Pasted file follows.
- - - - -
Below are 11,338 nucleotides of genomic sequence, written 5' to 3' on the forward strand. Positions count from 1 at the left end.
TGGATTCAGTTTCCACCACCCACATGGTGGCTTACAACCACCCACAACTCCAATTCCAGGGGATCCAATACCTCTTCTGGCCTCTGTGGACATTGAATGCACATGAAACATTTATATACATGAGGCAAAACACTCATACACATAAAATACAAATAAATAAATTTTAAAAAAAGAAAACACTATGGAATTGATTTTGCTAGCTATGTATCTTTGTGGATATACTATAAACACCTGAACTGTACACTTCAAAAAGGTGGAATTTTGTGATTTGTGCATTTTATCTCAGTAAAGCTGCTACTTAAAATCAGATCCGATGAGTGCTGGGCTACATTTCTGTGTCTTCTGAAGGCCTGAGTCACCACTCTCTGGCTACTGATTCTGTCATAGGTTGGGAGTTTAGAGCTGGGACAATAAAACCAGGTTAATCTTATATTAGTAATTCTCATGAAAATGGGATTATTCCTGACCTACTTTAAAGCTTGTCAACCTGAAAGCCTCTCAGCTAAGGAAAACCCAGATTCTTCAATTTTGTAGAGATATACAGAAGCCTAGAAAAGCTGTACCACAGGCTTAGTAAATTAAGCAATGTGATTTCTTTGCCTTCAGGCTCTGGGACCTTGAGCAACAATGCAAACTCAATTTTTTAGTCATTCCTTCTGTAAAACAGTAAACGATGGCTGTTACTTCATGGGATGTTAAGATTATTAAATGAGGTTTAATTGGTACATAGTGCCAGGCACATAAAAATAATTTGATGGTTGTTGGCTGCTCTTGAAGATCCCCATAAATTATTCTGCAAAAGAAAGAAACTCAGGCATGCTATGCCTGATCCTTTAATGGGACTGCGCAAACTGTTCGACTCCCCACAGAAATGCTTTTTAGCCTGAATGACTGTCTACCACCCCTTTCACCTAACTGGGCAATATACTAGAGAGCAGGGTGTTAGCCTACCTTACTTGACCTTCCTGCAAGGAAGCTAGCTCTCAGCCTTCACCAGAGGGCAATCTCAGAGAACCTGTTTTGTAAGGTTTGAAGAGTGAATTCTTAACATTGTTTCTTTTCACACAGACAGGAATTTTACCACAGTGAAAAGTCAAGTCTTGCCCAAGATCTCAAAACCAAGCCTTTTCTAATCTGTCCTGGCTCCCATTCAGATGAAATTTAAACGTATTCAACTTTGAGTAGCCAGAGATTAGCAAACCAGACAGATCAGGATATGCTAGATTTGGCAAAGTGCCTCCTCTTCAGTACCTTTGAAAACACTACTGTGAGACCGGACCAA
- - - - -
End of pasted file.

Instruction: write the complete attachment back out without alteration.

Below are 11,338 nucleotides of genomic sequence, written 5' to 3' on the forward strand. Positions count from 1 at the left end.
TGGATTCAGTTTCCACCACCCACATGGTGGCTTACAACCACCCACAACTCCAATTCCAGGGGATCCAATACCTCTTCTGGCCTCTGTGGACATTGAATGCACATGAAACATTTATATACATGAGGCAAAACACTCATACACATAAAATACAAATAAATAAATTTTAAAAAAAGAAAACACTATGGAATTGATTTTGCTAGCTATGTATCTTTGTGGATATACTATAAACACCTGAACTGTACACTTCAAAAAGGTGGAATTTTGTGATTTGTGCATTTTATCTCAGTAAAGCTGCTACTTAAAATCAGATCCGATGAGTGCTGGGCTACATTTCTGTGTCTTCTGAAGGCCTGAGTCACCACTCTCTGGCTACTGATTCTGTCATAGGTTGGGAGTTTAGAGCTGGGACAATAAAACCAGGTTAATCTTATATTAGTAATTCTCATGAAAATGGGATTATTCCTGACCTACTTTAAAGCTTGTCAACCTGAAAGCCTCTCAGCTAAGGAAAACCCAGATTCTTCAATTTTGTAGAGATATACAGAAGCCTAGAAAAGCTGTACCACAGGCTTAGTAAATTAAGCAATGTGATTTCTTTGCCTTCAGGCTCTGGGACCTTGAGCAACAATGCAAACTCAATTTTTTAGTCATTCCTTCTGTAAAACAGTAAACGATGGCTGTTACTTCATGGGATGTTAAGATTATTAAATGAGGTTTAATTGGTACATAGTGCCAGGCACATAAAAATAATTTGATGGTTGTTGGCTGCTCTTGAAGATCCCCATAAATTATTCTGCAAAAGAAAGAAACTCAGGCATGCTATGCCTGATCCTTTAATGGGACTGCGCAAACTGTTCGACTCCCCACAGAAATGCTTTTTAGCCTGAATGACTGTCTACCACCCCTTTCACCTAACTGGGCAATATACTAGAGAGCAGGGTGTTAGCCTACCTTACTTGACCTTCCTGCAAGGAAGCTAGCTCTCAGCCTTCACCAGAGGGCAATCTCAGAGAACCTGTTTTGTAAGGTTTGAAGAGTGAATTCTTAACATTGTTTCTTTTCACACAGACAGGAATTTTACCACAGTGAAAAGTCAAGTCTTGCCCAAGATCTCAAAACCAAGCCTTTTCTAATCTGTCCTGGCTCCCATTCAGATGAAATTTAAACGTATTCAACTTTGAGTAGCCAGAGATTAGCAAACCAGACAGATCAGGATATGCTAGATTTGGCAAAGTGCCTCCTCTTCAGTACCTTTGAAAACACTACTGTGAGACCGGACCAA